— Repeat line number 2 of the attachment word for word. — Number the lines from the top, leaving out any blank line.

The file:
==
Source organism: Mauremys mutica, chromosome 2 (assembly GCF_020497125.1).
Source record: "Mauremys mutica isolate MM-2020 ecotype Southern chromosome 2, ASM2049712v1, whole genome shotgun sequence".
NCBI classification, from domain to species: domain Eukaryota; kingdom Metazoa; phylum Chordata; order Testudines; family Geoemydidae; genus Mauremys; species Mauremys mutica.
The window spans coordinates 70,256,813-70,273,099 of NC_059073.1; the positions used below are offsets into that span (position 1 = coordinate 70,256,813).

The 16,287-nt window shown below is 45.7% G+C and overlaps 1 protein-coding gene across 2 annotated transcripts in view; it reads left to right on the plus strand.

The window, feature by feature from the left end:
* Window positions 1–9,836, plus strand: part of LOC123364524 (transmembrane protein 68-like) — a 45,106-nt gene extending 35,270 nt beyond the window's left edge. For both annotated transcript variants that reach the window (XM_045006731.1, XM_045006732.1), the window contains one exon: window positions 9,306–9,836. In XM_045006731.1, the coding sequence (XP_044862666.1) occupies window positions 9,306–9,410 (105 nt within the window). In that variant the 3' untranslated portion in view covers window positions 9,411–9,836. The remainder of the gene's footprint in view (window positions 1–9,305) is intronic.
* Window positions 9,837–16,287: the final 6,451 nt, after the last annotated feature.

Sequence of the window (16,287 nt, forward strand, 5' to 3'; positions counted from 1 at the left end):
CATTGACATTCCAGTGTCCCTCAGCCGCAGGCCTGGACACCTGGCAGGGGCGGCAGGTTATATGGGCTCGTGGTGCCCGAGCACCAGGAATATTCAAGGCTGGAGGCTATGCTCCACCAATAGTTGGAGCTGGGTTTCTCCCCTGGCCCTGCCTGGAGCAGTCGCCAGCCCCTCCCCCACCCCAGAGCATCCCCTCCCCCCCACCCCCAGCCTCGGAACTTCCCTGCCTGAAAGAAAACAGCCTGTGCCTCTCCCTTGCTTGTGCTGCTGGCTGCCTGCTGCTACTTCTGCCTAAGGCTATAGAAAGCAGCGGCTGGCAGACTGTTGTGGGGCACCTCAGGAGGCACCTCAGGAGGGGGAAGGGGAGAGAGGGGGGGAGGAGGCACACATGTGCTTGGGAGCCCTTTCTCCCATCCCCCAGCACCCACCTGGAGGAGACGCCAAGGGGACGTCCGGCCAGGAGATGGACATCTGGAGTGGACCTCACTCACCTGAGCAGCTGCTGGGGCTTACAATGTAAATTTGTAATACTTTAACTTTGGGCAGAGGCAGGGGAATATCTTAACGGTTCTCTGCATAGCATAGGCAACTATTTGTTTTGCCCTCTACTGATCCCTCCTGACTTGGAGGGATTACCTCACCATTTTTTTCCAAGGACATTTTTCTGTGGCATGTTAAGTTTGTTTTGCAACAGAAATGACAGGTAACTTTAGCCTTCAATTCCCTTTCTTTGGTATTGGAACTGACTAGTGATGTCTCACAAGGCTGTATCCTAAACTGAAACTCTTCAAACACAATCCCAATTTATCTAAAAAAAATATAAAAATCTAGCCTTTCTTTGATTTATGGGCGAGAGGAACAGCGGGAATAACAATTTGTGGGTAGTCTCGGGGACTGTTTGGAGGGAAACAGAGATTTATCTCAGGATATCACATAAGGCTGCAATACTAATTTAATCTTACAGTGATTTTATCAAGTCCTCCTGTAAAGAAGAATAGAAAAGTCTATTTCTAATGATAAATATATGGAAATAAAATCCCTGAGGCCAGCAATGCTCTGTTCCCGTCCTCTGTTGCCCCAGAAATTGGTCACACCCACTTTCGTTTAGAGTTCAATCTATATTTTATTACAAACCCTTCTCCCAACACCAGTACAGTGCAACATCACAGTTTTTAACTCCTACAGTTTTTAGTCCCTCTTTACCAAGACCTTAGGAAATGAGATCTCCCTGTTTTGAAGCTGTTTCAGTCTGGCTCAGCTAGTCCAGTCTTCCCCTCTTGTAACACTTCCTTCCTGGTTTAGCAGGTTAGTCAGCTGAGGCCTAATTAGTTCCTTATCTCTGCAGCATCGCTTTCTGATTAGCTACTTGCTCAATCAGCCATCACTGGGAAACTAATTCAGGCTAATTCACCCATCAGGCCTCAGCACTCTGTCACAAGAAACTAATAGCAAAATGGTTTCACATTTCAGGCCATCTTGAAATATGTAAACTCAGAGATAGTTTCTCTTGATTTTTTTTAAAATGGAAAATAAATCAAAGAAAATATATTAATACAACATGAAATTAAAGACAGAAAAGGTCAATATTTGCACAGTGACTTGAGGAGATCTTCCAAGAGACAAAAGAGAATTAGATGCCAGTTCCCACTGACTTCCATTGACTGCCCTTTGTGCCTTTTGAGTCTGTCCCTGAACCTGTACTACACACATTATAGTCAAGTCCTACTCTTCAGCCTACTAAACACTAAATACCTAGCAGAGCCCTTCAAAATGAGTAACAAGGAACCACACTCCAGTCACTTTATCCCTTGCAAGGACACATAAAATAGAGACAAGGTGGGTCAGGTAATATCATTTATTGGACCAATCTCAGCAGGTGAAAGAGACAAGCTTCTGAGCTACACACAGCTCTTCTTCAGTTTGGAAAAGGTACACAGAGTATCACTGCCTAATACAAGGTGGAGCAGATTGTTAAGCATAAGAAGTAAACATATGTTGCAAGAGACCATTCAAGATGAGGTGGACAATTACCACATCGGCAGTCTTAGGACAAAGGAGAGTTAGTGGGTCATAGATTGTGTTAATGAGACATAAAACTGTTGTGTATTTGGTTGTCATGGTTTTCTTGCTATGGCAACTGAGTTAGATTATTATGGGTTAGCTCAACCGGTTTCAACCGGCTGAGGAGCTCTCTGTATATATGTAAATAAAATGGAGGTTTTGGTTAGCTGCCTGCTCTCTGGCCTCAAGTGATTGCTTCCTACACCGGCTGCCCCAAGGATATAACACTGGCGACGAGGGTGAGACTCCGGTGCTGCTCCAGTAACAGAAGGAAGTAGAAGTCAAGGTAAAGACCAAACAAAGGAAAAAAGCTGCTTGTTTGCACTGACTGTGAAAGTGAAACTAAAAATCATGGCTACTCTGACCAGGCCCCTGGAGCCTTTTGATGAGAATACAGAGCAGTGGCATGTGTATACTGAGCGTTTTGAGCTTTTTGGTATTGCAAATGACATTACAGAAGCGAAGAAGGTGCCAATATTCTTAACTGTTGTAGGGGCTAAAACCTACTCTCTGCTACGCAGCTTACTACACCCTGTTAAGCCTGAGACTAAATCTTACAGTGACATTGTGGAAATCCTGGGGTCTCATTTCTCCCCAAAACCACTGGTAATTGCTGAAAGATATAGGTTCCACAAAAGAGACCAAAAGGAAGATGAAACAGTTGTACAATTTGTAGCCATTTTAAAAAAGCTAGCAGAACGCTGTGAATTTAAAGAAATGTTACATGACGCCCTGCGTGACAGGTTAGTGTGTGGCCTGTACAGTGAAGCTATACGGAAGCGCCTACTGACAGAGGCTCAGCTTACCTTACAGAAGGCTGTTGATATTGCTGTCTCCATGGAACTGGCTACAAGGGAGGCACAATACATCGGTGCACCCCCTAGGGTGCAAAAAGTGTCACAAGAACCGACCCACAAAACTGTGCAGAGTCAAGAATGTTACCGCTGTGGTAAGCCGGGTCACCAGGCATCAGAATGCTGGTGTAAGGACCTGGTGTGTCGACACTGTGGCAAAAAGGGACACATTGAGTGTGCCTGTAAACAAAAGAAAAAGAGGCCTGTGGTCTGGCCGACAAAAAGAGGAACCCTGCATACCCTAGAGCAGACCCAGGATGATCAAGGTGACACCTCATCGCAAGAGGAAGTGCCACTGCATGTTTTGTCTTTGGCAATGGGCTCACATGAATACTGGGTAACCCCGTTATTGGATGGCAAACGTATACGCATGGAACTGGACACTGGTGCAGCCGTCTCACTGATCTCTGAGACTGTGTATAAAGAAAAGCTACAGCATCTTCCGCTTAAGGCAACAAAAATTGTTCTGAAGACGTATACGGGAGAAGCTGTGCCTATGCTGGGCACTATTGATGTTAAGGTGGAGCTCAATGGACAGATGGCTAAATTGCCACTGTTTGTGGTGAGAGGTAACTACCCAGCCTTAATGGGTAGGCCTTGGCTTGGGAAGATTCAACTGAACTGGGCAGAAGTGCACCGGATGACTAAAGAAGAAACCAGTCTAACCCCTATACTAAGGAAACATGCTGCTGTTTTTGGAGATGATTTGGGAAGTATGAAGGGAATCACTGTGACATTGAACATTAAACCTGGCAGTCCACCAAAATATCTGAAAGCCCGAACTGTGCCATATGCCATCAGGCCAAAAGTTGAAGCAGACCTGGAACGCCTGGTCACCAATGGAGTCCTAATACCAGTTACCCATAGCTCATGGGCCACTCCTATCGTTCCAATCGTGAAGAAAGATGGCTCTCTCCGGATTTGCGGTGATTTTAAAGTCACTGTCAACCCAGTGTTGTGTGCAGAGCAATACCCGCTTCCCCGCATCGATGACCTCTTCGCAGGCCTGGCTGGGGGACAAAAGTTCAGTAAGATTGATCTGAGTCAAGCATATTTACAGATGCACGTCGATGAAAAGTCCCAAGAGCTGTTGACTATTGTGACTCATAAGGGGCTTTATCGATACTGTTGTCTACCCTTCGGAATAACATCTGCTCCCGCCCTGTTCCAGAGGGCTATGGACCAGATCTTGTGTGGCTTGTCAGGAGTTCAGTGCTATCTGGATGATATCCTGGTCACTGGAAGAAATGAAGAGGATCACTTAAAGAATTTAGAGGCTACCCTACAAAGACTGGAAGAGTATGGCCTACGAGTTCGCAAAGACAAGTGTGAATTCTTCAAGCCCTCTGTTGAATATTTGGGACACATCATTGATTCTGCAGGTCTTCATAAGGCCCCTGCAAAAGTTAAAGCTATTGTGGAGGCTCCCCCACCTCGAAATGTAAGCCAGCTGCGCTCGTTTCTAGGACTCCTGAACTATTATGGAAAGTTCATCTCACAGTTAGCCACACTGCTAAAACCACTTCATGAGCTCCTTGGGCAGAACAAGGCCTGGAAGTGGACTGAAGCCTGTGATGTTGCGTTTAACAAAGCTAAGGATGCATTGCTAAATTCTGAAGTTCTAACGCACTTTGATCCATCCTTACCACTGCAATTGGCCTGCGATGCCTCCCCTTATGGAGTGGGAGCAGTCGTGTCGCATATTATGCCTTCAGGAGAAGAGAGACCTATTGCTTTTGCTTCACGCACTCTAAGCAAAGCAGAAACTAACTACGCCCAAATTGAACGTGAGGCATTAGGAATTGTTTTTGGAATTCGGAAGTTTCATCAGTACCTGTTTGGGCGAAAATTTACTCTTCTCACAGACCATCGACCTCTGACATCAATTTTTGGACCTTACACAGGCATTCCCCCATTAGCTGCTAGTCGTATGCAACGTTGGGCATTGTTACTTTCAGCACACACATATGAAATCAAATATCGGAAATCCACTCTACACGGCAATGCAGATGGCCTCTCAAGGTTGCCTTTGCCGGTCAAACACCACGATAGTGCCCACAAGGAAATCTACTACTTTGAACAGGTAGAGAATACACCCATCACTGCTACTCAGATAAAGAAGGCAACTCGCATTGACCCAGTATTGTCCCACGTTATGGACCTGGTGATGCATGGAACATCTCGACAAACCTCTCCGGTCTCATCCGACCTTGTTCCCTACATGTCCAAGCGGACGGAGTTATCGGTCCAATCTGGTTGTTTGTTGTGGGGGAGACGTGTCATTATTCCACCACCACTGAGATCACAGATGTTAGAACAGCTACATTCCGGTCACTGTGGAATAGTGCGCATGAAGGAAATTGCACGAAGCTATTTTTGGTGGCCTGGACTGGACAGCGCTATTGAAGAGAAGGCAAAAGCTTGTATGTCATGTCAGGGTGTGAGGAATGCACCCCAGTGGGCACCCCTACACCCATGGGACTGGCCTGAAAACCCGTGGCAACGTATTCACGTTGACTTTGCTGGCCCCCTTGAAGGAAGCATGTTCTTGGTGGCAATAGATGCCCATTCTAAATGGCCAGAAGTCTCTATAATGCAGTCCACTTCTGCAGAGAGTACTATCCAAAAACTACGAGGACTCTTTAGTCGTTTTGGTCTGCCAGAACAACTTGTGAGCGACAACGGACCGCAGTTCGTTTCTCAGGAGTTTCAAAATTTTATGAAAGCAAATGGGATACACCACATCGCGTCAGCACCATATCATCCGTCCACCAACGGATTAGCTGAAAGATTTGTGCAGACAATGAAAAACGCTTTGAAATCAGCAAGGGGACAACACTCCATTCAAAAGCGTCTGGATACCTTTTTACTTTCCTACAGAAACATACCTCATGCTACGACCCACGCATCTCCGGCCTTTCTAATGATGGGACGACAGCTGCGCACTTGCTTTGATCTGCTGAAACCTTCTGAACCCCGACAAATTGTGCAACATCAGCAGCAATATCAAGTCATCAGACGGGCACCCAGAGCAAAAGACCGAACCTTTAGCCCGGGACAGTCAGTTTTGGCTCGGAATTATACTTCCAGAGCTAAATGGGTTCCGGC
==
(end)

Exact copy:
Source record: "Mauremys mutica isolate MM-2020 ecotype Southern chromosome 2, ASM2049712v1, whole genome shotgun sequence".